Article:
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Scanning for Life Forms

A new study raises serious questions about PVS, but does it matter?

12:00 AM, Sep 15, 2006 • By RYAN T. ANDERSON
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THE STORY OF A 23-year-old woman in a deep "persistent vegetative state" (PVS) made a splash in the news this past Friday, claiming headlines in the Washington Post, New York Times, BBC, CNN, and MSNBC, among other places. Why did this woman--deemed a "vegetable" after a car crash last year--merit such attention? Because new brain scans proved that the woman did indeed have a mental life. As MSNBC put it, "Car-crash victim startles doctors by mentally imagining tennis strokes."

A team of European scientists asked the disabled 23-year-old to imagine herself playing tennis. While asking the question, they scanned her brain using fMRI imagers. They then compared her brain scans to a control group of healthy adults asked the same question. The results were shocking, for they revealed that the same parts of the brain were lighting up in the car-crash victim as in the control group. The same results came in for both, time after time, for a number of other questions and mental tasks. The resulting brain scans of the PVS patient and the control group were "indistinguishable."

"I was absolutely stunned," said Adrian Owen, the lead researcher and neuroscientist from the Medical Research Council's Cognition and Brain Sciences Unit in Cambridge. Commenting on the study, which was released this past Thursday in the journal Science, he continued: "There is no other explanation for this than that she has intentionally decided to involve herself in the study and do what we asked when we asked." The researchers concluded that the woman "retained the ability to understand spoken commands and to respond to them through her brain activity, rather than through speech or movement." Because "imagining particular tasks when asked to do so represents a clear act of intention, which confirmed beyond any doubt that she was consciously aware of herself and her surroundings."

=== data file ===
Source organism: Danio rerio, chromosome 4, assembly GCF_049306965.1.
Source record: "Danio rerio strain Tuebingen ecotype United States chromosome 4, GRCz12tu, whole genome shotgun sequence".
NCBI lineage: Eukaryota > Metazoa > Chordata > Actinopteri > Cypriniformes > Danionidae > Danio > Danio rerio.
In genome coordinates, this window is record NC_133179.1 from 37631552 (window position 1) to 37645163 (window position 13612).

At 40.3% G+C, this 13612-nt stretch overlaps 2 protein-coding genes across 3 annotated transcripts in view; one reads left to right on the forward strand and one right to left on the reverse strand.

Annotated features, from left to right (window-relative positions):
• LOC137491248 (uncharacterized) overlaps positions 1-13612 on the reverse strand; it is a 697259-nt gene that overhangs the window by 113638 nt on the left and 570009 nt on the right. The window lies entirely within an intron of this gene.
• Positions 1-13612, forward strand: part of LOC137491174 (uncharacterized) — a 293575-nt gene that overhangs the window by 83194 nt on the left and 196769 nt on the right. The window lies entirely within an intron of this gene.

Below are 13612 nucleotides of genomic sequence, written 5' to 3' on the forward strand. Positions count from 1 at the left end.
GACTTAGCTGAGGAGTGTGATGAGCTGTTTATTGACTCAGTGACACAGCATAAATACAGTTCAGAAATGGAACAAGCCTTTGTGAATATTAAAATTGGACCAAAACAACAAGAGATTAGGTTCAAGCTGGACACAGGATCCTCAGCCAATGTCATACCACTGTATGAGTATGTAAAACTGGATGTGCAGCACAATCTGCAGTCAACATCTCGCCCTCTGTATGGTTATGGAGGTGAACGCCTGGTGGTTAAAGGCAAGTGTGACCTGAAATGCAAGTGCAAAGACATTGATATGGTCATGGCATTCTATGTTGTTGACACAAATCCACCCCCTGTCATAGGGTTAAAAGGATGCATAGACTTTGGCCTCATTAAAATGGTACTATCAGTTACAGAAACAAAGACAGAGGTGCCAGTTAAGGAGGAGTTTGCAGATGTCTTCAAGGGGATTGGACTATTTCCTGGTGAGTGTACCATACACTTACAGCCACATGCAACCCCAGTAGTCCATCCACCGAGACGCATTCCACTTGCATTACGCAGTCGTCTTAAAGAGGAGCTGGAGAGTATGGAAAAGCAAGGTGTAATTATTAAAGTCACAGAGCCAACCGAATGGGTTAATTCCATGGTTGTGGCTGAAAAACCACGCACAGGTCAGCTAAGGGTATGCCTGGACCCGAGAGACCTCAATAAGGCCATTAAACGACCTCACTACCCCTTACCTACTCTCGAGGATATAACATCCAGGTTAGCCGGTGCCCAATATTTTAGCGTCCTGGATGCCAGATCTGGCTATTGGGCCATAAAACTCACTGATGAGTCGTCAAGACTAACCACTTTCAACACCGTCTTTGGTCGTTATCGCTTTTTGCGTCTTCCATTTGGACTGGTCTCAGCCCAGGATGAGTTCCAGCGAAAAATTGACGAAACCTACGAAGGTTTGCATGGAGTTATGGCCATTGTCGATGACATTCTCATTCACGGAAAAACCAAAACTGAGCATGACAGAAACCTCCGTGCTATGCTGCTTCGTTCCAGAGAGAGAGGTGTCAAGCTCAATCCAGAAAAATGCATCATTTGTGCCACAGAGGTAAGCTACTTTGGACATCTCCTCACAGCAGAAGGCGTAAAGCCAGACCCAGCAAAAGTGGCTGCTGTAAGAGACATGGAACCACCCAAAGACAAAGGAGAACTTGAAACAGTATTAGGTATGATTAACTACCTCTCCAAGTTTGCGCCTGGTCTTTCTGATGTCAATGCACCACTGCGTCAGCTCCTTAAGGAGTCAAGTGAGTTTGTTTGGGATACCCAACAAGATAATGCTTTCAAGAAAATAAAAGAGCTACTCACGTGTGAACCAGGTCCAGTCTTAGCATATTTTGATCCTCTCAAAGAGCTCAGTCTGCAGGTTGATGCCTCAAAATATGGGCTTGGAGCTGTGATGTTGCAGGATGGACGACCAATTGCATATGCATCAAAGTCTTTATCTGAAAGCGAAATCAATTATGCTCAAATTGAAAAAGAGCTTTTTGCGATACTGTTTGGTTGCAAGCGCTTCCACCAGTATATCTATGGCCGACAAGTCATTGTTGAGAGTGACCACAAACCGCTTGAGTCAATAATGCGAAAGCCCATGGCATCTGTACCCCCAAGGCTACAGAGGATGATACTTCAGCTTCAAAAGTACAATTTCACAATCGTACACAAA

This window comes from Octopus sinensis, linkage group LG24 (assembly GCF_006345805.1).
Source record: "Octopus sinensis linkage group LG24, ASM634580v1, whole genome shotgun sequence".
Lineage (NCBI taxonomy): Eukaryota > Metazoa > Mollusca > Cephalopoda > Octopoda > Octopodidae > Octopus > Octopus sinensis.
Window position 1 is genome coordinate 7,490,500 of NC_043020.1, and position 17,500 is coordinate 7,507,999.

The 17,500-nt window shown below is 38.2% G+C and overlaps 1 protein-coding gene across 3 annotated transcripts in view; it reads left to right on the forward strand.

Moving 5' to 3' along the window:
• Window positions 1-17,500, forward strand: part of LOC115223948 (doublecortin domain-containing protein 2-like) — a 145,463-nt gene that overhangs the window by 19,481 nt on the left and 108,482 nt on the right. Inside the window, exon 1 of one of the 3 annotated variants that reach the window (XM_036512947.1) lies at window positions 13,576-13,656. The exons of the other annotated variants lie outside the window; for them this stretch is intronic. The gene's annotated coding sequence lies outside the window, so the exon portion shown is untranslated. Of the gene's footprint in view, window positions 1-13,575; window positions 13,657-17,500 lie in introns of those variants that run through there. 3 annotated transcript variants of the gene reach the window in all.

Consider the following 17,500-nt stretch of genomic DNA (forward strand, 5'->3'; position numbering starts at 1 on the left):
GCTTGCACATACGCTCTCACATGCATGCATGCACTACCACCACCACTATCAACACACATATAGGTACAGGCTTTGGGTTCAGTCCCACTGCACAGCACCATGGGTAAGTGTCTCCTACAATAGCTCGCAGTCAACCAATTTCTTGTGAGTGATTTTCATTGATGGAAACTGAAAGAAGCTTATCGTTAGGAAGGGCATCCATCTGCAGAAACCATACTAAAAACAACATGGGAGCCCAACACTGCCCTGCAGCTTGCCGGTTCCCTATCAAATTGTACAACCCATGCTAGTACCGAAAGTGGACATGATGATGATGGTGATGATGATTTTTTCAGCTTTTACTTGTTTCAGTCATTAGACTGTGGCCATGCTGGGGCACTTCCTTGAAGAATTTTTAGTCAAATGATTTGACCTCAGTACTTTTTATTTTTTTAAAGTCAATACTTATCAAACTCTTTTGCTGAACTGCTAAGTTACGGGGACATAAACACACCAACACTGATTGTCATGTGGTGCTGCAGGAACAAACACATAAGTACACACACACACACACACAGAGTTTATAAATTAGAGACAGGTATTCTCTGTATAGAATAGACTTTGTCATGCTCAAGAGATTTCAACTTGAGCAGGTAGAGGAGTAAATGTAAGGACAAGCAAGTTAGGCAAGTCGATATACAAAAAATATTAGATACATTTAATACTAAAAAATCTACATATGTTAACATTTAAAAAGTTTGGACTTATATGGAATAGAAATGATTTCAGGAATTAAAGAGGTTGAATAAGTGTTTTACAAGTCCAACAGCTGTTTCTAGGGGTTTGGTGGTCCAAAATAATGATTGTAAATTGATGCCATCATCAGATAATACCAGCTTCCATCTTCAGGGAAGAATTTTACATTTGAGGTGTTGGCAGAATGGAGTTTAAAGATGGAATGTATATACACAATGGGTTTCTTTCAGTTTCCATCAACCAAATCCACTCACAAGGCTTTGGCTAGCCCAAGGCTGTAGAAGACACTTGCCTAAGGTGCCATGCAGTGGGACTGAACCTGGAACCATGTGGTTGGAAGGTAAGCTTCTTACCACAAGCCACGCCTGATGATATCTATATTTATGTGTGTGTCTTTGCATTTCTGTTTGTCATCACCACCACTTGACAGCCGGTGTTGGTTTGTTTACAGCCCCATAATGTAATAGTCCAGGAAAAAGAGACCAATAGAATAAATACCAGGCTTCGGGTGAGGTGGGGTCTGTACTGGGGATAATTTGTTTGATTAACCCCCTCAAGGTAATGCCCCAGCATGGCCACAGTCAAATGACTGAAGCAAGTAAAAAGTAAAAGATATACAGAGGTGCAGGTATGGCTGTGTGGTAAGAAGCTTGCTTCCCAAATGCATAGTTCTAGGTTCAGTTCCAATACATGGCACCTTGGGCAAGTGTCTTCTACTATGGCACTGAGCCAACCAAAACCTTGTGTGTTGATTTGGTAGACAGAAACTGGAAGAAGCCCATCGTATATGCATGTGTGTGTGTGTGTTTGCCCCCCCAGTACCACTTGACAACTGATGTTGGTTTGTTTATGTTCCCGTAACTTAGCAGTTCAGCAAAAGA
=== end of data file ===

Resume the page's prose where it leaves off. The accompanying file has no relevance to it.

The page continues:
Always wary of the political and moral implications of their results, there were the predictable claims that the results shouldn't been seen as having broad implications to other PVS patients. Of course the PVS patient par excellence, Terri Schiavo, was immediately brought up: James Bernat, a neurologist at Dartmouth Medical School, claimed, "I'm quite confident that [Schiavo] would not have responded in this way." At the same time, however, he too was taken aback: "It's a little disturbing. This suggests there may be things going on inside people's minds that we can't assess by interacting with them at the bedside."

The reason, of course, that some find this study disturbing is because they believe it would entail a different moral status, and thus medical treatment, of the PVS patient. No longer dehumanized to mere biological life, the patient might retain activity in the mind, and thus rightly be classified as a person. Even some pro-lifers make the mistake of arguing along these lines, as if this recent study vindicates the anti-euthanasia position. "See, she has a mental life, we just can't notice it through our normal five senses," so the argument would go.

This, however, is a mistake. And those who uphold the inherent dignity and equal worth of all human beings regardless of age, handicap, disability, or incapacity should beware of championing this study and future studies like it. For the intrinsic value of human life is not contingent upon the results of brain scans indicating mental activity. To think that it is would require one either to affirm body-self dualism or to reject the proposition that the lives of all human beings are of equal, intrinsic worth. Both positions are untenable.